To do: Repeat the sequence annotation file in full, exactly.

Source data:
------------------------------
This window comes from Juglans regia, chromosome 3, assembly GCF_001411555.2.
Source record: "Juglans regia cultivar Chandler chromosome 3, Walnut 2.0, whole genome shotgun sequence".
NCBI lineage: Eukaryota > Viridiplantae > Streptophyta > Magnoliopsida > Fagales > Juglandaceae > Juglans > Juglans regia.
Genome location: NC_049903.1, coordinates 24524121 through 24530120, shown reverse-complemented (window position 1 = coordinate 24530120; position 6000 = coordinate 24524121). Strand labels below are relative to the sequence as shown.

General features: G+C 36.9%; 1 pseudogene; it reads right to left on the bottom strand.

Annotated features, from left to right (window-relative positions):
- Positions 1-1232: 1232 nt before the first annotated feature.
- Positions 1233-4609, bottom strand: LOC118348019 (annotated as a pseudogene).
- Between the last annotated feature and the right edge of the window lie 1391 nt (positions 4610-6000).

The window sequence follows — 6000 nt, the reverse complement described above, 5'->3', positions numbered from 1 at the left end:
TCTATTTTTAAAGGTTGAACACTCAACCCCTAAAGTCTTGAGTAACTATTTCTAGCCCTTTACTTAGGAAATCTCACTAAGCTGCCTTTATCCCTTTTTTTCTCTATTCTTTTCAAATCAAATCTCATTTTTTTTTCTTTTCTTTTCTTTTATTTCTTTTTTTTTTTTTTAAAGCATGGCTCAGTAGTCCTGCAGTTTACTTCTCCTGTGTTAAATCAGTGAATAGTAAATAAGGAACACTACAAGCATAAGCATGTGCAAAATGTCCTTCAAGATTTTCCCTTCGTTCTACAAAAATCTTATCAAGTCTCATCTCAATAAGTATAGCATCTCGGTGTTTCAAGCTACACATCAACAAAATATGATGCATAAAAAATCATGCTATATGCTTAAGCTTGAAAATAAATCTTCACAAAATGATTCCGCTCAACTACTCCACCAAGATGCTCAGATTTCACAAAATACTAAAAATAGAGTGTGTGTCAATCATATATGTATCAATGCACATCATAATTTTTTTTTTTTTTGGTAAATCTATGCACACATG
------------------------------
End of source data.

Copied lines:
This window comes from Juglans regia, chromosome 3, assembly GCF_001411555.2.
Source record: "Juglans regia cultivar Chandler chromosome 3, Walnut 2.0, whole genome shotgun sequence".
NCBI lineage: Eukaryota > Viridiplantae > Streptophyta > Magnoliopsida > Fagales > Juglandaceae > Juglans > Juglans regia.
Genome location: NC_049903.1, coordinates 24524121 through 24530120, shown reverse-complemented (window position 1 = coordinate 24530120; position 6000 = coordinate 24524121). Strand labels below are relative to the sequence as shown.

General features: G+C 36.9%; 1 pseudogene; it reads right to left on the bottom strand.

Annotated features, from left to right (window-relative positions):
- Positions 1-1232: 1232 nt before the first annotated feature.
- Positions 1233-4609, bottom strand: LOC118348019 (annotated as a pseudogene).
- Between the last annotated feature and the right edge of the window lie 1391 nt (positions 4610-6000).

The window sequence follows — 6000 nt, the reverse complement described above, 5'->3', positions numbered from 1 at the left end:
TCTATTTTTAAAGGTTGAACACTCAACCCCTAAAGTCTTGAGTAACTATTTCTAGCCCTTTACTTAGGAAATCTCACTAAGCTGCCTTTATCCCTTTTTTTCTCTATTCTTTTCAAATCAAATCTCATTTTTTTTTCTTTTCTTTTCTTTTATTTCTTTTTTTTTTTTTTAAAGCATGGCTCAGTAGTCCTGCAGTTTACTTCTCCTGTGTTAAATCAGTGAATAGTAAATAAGGAACACTACAAGCATAAGCATGTGCAAAATGTCCTTCAAGATTTTCCCTTCGTTCTACAAAAATCTTATCAAGTCTCATCTCAATAAGTATAGCATCTCGGTGTTTCAAGCTACACATCAACAAAATATGATGCATAAAAAATCATGCTATATGCTTAAGCTTGAAAATAAATCTTCACAAAATGATTCCGCTCAACTACTCCACCAAGATGCTCAGATTTCACAAAATACTAAAAATAGAGTGTGTGTCAATCATATATGTATCAATGCACATCATAATTTTTTTTTTTTTTGGTAAATCTATGCACACATG